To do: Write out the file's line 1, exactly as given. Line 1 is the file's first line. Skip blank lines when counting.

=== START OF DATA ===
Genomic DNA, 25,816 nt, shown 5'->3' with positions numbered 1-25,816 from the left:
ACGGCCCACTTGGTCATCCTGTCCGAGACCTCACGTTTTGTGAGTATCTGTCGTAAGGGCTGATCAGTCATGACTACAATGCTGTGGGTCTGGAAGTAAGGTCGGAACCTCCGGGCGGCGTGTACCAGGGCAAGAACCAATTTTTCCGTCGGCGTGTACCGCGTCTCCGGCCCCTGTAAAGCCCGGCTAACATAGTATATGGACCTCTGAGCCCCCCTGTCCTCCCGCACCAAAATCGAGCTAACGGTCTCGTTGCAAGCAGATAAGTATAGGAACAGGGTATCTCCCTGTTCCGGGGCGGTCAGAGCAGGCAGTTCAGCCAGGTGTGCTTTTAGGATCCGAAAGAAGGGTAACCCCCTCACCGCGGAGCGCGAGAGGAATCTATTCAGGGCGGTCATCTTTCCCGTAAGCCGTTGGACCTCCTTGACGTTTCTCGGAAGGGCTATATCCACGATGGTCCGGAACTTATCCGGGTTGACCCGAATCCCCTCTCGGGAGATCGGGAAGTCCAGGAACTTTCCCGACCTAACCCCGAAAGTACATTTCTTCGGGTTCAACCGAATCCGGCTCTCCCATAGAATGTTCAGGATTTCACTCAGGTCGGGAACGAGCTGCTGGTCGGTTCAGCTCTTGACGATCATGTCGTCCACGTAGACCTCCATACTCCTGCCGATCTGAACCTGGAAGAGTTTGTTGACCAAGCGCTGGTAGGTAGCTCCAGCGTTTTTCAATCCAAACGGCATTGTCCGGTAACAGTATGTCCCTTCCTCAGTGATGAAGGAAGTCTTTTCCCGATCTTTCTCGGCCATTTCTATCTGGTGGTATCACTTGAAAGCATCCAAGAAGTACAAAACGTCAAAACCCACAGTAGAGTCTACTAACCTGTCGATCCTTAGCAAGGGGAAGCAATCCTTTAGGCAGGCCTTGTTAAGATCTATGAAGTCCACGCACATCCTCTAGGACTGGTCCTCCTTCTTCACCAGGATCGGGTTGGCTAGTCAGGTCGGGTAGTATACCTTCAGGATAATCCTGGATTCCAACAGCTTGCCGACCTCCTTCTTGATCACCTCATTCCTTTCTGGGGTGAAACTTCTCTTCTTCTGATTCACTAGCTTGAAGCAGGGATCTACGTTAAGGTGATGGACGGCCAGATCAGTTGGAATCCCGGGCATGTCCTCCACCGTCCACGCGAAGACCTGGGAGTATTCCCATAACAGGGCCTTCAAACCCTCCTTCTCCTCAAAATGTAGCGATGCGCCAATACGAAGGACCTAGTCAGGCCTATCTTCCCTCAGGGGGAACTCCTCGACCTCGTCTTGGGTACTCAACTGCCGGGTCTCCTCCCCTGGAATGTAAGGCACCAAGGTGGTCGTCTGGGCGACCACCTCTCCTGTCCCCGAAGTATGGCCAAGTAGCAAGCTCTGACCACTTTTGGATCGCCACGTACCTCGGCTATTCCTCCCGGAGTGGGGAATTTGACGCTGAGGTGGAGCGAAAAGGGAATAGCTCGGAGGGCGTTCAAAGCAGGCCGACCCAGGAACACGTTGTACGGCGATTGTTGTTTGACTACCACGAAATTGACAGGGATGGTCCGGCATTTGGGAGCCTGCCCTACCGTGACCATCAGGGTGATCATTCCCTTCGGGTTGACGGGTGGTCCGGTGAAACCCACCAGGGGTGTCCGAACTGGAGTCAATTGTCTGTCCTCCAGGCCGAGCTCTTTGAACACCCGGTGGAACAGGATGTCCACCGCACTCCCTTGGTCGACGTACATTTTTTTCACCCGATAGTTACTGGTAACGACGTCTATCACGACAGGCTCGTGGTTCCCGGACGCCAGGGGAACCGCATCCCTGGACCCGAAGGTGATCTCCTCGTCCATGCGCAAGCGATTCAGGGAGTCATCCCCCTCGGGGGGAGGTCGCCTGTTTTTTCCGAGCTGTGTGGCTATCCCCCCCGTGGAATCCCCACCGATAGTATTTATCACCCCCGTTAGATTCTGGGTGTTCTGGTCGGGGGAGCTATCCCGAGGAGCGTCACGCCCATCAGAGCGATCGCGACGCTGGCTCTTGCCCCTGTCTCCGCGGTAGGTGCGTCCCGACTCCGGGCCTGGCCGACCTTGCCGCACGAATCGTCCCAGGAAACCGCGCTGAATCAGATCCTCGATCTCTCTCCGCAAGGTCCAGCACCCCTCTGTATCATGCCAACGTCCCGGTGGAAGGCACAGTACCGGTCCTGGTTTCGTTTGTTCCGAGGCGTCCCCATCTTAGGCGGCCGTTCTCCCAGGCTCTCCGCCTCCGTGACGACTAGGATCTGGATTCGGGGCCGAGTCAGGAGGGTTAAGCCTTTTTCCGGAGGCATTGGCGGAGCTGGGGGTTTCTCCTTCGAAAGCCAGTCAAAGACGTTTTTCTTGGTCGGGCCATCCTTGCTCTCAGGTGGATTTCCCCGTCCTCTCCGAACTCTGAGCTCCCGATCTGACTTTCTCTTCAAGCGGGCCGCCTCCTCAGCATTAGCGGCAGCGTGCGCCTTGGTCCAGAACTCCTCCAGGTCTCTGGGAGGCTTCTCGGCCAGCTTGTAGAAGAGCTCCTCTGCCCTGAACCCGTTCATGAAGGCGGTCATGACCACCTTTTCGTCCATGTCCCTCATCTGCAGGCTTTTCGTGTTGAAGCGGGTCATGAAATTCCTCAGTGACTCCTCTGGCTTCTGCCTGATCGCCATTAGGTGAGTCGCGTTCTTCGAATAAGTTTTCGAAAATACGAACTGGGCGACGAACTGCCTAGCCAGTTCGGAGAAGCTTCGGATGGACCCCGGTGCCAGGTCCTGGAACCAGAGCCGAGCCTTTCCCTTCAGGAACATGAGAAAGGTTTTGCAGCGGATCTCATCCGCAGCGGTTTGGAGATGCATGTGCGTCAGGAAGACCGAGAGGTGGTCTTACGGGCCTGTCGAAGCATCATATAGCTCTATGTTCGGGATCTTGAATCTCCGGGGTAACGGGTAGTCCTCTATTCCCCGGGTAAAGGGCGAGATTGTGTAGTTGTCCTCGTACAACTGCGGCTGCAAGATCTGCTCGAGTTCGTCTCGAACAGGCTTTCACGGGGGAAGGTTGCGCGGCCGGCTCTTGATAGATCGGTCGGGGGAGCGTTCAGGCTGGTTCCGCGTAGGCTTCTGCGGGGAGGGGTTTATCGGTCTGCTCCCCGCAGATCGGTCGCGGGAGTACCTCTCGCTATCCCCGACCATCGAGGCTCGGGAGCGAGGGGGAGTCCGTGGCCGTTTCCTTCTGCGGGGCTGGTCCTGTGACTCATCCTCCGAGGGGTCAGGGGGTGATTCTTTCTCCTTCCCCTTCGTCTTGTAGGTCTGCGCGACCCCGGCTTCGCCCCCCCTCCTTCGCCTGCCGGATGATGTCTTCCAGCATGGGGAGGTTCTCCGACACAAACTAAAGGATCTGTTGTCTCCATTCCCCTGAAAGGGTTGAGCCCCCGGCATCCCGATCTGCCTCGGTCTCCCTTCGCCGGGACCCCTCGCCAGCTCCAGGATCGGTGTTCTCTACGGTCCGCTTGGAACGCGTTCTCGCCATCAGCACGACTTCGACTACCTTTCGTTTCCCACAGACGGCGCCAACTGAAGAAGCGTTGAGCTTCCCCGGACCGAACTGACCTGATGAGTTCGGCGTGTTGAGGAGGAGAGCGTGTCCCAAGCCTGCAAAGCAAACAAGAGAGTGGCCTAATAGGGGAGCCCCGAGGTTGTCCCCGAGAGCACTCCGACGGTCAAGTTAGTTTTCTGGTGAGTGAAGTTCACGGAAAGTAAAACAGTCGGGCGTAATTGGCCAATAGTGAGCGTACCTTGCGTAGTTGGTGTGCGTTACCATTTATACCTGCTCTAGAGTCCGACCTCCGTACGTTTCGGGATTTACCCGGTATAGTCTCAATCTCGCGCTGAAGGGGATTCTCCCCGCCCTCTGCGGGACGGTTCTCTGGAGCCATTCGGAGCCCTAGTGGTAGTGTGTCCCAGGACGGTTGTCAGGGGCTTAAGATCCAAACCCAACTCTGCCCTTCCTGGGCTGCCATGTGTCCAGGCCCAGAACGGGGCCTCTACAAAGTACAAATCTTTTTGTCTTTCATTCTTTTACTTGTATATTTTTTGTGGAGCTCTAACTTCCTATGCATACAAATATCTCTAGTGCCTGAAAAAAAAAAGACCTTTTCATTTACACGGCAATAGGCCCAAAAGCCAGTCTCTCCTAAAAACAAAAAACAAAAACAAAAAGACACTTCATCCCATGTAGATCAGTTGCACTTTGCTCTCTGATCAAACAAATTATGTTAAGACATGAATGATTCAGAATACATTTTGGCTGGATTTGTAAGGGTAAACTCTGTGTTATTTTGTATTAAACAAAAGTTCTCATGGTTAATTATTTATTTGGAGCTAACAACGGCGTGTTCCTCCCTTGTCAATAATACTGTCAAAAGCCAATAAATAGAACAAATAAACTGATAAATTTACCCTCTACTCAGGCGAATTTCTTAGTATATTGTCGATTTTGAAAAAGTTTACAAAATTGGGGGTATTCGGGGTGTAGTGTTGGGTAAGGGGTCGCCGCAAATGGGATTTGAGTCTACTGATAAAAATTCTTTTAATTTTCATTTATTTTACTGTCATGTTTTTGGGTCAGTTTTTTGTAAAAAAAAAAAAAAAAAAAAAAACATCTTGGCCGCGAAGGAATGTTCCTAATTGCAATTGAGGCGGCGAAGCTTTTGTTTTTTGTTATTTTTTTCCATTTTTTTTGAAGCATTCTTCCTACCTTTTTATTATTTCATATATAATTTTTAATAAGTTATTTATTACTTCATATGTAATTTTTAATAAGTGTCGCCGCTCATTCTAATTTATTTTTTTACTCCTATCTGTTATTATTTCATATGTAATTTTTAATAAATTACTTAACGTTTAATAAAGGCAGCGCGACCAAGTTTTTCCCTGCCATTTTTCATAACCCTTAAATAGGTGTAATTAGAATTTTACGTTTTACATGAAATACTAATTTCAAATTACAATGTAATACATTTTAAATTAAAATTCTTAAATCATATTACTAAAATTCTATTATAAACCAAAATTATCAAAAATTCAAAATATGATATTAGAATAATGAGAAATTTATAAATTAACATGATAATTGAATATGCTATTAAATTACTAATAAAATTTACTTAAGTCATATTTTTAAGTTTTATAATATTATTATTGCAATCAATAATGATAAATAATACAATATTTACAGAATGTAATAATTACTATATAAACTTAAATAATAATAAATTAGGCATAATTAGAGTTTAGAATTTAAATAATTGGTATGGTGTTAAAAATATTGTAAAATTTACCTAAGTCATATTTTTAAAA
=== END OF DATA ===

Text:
Genomic DNA, 25,816 nt, shown 5'->3' with positions numbered 1-25,816 from the left: